Mark 16:9


#1

Does anyone know of a quote from a published author who has used Mark 16:9 to support a first day of the week resurrection which in turn they used - at least in part - to justify the establishment of the first day of the week as a special day for rest and worship?


#2

Although he does not make explicit reference to Mark 16:9, a Christian author, writing about A.D. 80, in his , Chapter XVEpistle of Barnabas, indicates that Christians keep the eighth day, because Jesus rose from the dead on that day.

Again, although he does not make explicit reference to Mark 16:9, St. Justin Martyr, writing about A.D. 155, in his , Chapter LXVIIFirst Apology, indicates that Christians worship on Sunday, the first day, because Jesus rose from the dead on that day.


#3

Todd Easton,

Thanks for the comments, but I really need the Mark 16:9 reference. A poster on another forum, the topic of which was questioning the authenticity of the last 12 verses in the book of Mark, wrote that it doesn’t really matter because there is no doctrinal teaching in Mark 16:9-20 that cannot be proved elsewhere in agreed Scripture.

I made the mistake of sticking my nose into the discussion by pointing out that actually there is a doctrinal teaching that uses verse 9 - in those translations that place the comma after week - to support a Sunday resurrection that is to be found nowhere else in Scripture. As these translations have it, it is the only place that puts the resurrection on the first day of the week. I then suggested that whenever the discussion of seventh day observance versus first day observance comes up, first day proponents usually use the idea of a first day resurrection to justify the change, and when questioned about the day of resurrection, quote Mark 16:9. The poster came back with: “Quote a published author who has done that.” - I have not yet been able to come up with one, hence my query here on beliefnet.


#4

Surely someone must know of an author.


#5

Sometimes when you stick your neck out, there’s an axe waiting. If you don’t know of any sources, do the decent thing and admit it.


#6

Mirdath,

re: “If you don’t know of any sources, do the decent thing and admit it.”

I did at the end of my post #3.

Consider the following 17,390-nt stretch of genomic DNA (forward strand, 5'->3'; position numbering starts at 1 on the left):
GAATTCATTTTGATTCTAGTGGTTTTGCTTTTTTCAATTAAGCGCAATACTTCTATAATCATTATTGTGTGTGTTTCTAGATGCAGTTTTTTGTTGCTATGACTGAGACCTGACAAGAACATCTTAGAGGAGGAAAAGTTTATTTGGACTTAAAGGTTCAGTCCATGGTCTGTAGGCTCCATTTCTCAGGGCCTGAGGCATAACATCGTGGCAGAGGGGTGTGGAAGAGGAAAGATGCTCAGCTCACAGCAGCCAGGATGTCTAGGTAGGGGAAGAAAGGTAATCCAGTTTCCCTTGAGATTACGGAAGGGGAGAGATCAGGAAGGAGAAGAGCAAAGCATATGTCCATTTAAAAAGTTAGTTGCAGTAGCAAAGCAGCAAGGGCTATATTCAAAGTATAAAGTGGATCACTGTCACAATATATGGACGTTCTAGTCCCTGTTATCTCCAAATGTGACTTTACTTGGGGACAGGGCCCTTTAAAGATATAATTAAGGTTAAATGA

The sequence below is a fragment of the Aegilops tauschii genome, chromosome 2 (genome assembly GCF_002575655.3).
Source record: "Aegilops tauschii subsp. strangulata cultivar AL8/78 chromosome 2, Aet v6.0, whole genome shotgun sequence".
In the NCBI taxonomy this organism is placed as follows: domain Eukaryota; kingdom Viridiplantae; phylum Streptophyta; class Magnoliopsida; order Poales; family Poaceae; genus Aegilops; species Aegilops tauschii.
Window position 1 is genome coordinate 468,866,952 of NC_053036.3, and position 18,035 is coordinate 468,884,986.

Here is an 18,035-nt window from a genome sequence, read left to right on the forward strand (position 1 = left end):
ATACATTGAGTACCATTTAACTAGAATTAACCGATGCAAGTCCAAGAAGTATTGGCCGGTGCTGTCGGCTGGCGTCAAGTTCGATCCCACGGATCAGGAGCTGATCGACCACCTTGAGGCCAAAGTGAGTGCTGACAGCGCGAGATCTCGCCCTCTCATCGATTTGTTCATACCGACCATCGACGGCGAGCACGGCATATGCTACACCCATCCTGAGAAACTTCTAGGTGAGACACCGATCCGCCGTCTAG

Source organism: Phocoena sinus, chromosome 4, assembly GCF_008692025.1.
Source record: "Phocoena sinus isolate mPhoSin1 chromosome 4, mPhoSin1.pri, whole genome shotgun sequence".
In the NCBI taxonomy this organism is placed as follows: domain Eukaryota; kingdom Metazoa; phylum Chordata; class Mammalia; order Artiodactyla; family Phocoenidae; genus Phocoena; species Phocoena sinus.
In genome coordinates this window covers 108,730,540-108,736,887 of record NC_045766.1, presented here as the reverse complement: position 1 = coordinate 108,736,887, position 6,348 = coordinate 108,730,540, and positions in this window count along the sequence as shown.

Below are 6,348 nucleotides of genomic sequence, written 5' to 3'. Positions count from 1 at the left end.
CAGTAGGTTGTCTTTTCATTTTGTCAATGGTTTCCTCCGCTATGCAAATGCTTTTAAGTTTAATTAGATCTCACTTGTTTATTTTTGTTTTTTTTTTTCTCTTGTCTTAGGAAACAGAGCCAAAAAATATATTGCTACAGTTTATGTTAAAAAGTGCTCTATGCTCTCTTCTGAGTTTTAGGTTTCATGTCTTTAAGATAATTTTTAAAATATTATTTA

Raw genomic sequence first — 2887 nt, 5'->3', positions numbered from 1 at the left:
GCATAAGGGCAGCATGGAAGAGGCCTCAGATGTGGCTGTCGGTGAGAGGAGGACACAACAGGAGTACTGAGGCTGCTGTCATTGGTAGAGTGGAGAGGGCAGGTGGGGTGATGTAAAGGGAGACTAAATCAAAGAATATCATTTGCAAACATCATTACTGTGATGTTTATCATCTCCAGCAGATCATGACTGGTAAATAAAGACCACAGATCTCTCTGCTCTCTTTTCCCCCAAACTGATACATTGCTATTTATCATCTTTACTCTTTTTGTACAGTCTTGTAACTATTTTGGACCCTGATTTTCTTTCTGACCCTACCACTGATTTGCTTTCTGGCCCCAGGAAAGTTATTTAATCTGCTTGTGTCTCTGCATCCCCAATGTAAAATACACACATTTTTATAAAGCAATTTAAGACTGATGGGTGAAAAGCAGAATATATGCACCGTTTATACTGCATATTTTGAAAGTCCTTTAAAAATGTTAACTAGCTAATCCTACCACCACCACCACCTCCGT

#7

I meant in the discussion you were trying to get your homework done for.

By the way, I can’t find any either.


#8

New American Bible
Mark: CHAP. 16. VER. 9
( 2 When he had risen, early on the first day of the week, he appeared first to Mary Magdalene, out of whom he had driven seven demons.

  1. 2 [9-20] This passage, termed the Longer Ending to the Marcan gospel by comparison with a much briefer conclusion found in some less important manuscripts, has traditionally been accepted as a canonical part of the gospel and was defined as such by the Council of Trent. Early citations of it by the Fathers indicate that it was composed by the second century, although vocabulary and style indicate that it was written by someone other than Mark. It is a general resume of the material concerning the appearances of the risen Jesus, reflecting, in particular, traditions found in Luke 24 and John 20. The Shorter Ending: Found after ⇒ Mark 16:8 before the Longer Ending in four seventh-to-ninth-century Greek manuscripts as well as in one Old Latin version, where it appears alone without the Longer Ending. The Freer Logion: Found after v 14 in a fourth-fifth century manuscript preserved in the Freer Gallery of Art, Washington, DC, this ending was known to Jerome in the fourth century. It reads: "And they excused themselves, saying, "This age of lawlessness and unbelief is under Satan, who does not allow the truth and power of God to prevail over the unclean things dominated by the spirits [or, does not allow the unclean things dominated by the spirits to grasp the truth and power of God]. Therefore reveal your righteousness now.’ They spoke to Christ. And Christ responded to them, "The limit of the years of Satan’s power is completed, but other terrible things draw near. And for those who sinned I was handed over to death, that they might return to the truth and no longer sin, in order that they might inherit the spiritual and incorruptible heavenly glory of righteousness. But . . . .’ "

http://www.vatican.va/archive/ENG0839/__PWI.HTM#$3H5
http://www.vatican.va/archive/ENG0839/__PWI.HTM#$3H5


#9

Since it's been awhile, perhaps someone new looking in will know of an author.


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